The Toffeemen reached the benchmark 40-points that famously avoids relegation (unless you're West Ham Utd) despite a fluctuating 8 points being shaved off their total thanks to Financial Fair Play breaches. In the same way that news of Manchester City being investigated over 115 charges last season galvanised their title charge, the injustice felt by the legally-savvy Goodson faithful generated an upturn in form. A literal low point was a 6-0 loss at Chelsea, though coming out on top of a Merseyside title decider seemed to be the fans highlight. Manager Sean Dyche was typically sacrosanct throughout the whole affair. "These are the harsh realities of existing in an industry where you don’t have Manchester City’s lawyers”, he allegedly said. “This is a situation I’ve inherited, not one I invented. We’ve all got firefighter suits on. But with many hoses. We have more than one fire extinguisher at this club. I understand it’s not 1985 anymore, or 1987, or even 1995. We’re not naive. Please don’t call us that. There’s room to improve, it’s about progression. We’re doing everything we can with the extinguishers available. If they want to take our life-preserving equipment away, we as coaching staff and players can’t control that. I’m not a miracle worker. I’m Sean Dyche. A worker”, he allegedly added.

16th: Brentford (39 points)

Five months without Ivan Toney, three without Bryan Mbeuno, a whole season without Rico Henry, weeks without Ben Mee and yet Thomas Frank’s team have secured a fourth season in the Prem. They somehow found the goals and kept the discipline to stay competitive. It’s no mean feat, and one that doesn’t get mentioned much. Perhaps they like it that way, staying in the shadows, keeping their head down. They gave Arsenal two tough games and even worked out how to get Neal Maupay to score a couple. Maupay’s clownish beef with Villa goalie Emiliano Martinez at the Community Stadium was a rare moment of hilarity in the Premier League. You’d think Martinez would be more grateful, Maupay having caused Bernd Leno’s long-term injury that brought Martinez into the Arsenal team and an FA Cup winners medal at the end of that 19-20 season, leading to his move to Villa and subsequent Champions League football next season.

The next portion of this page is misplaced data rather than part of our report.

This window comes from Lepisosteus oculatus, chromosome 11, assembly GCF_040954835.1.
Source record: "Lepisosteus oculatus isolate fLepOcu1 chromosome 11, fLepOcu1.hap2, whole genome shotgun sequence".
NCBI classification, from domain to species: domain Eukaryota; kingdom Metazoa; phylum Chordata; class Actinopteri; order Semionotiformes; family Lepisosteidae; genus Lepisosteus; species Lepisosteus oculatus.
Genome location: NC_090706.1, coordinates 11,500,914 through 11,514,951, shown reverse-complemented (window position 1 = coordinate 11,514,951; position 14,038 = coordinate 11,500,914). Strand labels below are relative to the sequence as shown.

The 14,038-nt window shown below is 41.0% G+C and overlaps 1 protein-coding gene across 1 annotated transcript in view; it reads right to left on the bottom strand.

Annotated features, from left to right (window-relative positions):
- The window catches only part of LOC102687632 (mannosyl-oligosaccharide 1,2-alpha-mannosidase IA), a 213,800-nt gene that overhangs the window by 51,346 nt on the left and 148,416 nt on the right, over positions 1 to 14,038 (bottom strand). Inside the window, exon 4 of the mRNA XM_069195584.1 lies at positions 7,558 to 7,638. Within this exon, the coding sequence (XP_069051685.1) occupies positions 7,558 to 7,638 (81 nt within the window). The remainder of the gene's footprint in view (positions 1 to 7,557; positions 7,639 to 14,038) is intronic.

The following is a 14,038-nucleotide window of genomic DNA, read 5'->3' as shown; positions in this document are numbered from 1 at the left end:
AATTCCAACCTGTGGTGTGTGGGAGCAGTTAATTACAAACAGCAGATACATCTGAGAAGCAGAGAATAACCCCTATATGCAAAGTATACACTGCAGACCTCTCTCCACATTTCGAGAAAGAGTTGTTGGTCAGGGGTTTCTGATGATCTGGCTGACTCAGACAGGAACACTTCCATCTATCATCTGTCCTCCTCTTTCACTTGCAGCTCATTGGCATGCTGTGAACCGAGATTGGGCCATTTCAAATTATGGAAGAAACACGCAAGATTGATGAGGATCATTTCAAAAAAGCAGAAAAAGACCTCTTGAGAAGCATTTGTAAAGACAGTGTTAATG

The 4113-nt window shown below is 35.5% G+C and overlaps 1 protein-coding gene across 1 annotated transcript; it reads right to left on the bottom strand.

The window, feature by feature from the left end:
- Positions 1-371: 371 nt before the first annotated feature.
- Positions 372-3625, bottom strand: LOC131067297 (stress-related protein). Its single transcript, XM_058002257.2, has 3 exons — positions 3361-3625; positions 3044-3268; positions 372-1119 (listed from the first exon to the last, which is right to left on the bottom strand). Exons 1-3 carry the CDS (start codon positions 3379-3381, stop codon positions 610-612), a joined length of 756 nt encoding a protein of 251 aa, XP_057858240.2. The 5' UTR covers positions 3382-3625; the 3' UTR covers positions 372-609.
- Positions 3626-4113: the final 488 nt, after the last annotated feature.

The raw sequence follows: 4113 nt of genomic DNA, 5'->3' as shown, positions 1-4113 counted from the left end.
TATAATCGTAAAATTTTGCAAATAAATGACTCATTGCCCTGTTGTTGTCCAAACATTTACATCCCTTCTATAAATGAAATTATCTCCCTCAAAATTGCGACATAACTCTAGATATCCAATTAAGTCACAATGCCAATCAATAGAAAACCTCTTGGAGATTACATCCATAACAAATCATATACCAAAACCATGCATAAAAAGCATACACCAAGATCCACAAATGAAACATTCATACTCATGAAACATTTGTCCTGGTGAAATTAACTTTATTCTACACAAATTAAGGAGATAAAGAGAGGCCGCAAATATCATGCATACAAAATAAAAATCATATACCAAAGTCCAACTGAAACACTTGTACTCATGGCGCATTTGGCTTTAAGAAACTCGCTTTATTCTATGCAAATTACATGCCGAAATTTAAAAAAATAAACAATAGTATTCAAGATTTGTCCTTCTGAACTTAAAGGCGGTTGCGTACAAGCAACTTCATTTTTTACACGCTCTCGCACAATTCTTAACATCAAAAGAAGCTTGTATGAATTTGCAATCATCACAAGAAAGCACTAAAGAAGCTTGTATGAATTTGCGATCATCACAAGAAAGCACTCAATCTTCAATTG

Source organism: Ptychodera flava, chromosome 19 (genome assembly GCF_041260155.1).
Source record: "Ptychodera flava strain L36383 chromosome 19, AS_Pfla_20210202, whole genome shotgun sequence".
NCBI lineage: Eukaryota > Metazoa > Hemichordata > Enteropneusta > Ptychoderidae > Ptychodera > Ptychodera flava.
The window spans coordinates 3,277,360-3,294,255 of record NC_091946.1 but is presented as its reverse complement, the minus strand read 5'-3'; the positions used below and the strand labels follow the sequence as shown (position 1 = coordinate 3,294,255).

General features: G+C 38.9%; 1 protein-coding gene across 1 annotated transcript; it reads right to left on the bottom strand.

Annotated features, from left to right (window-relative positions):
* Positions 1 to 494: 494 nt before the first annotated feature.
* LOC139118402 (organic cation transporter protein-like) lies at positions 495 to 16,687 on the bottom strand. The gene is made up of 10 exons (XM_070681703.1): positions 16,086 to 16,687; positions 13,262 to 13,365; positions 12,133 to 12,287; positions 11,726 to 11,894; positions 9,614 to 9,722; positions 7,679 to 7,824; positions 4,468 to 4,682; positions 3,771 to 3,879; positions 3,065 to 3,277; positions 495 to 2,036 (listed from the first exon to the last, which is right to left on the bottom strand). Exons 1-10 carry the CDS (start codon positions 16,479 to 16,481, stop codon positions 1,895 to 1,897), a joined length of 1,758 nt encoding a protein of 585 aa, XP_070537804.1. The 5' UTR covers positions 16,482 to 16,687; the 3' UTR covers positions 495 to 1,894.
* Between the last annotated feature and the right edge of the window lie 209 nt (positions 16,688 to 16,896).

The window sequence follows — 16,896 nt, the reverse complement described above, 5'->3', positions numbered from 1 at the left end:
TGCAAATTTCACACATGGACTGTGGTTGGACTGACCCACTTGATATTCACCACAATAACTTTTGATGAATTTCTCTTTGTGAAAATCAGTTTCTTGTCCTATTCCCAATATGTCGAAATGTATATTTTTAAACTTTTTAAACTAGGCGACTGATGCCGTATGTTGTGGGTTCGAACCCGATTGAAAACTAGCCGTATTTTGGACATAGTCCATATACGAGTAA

17th: Nottm Forest (32 points)

Mike Baldwin, played by Johnny Briggs, once implored the Rovers Return regulars to “get a lifeboat” for Tommy Harris “before he drowns in self-pity”. Fortunately for Nottingham Forest, the puncture-ridden dinghy’s of Burnley, Luton Town and Sheffield United ensured they kept afloat.

The four points deducted for FFP breaches wasn’t the driver for the babyish displays of paranoia that deflected from some promise during the season. They gave Arsenal a fright at The Emirates on the opening day of the season, would have drawn 0-0 at home to Liverpool had it not been for the visitors reaping ‘good process’ karma in the 99th minute and had the chances to get a result against Manchester City (comments by Guardiola that Forest would have scored had it not been for the dry pitch were sad and petty.)

Not so good was the legal talk following Ivan Toney repositioning the ball at a free kick and the owner taking to Twitter to blame ungiven penalties at Everton on the VAR operator, Stuart Atwell, being a Luton fan. Employing ex ref Mark Clattenburg as Director of Refereeing Against Us wasn’t exactly a gladiatorial move either. Maybe it was all to generate an us against them mentality, maybe they don’t care how they come across? 

Dismissing Steve Ovett for Nuno Espírito Santo was a surprising move a couple of years after Spurs have given up on the ghost after just three months there, his last impression in the Premier League. He did slightly better than Ovett, though seemed quite smug about achieving survival at the end of the season.